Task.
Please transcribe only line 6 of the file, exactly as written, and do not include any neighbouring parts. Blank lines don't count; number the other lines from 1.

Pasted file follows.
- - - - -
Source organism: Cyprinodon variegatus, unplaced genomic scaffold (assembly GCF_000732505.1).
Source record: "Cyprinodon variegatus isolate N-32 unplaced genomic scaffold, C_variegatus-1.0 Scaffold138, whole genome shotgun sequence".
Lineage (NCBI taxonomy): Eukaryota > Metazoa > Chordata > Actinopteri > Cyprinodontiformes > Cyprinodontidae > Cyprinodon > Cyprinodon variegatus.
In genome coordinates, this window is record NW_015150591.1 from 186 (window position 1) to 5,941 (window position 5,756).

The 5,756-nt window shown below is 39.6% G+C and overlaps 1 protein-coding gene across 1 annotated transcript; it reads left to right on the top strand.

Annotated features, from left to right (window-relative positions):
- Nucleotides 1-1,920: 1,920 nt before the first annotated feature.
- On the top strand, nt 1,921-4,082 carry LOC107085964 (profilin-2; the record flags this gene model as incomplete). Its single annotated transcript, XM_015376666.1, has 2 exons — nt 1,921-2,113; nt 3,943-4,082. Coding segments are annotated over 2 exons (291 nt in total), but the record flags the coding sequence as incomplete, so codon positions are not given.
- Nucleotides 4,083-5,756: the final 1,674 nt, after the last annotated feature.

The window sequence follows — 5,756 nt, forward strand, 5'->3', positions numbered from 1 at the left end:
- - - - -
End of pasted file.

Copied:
Annotated features, from left to right (window-relative positions):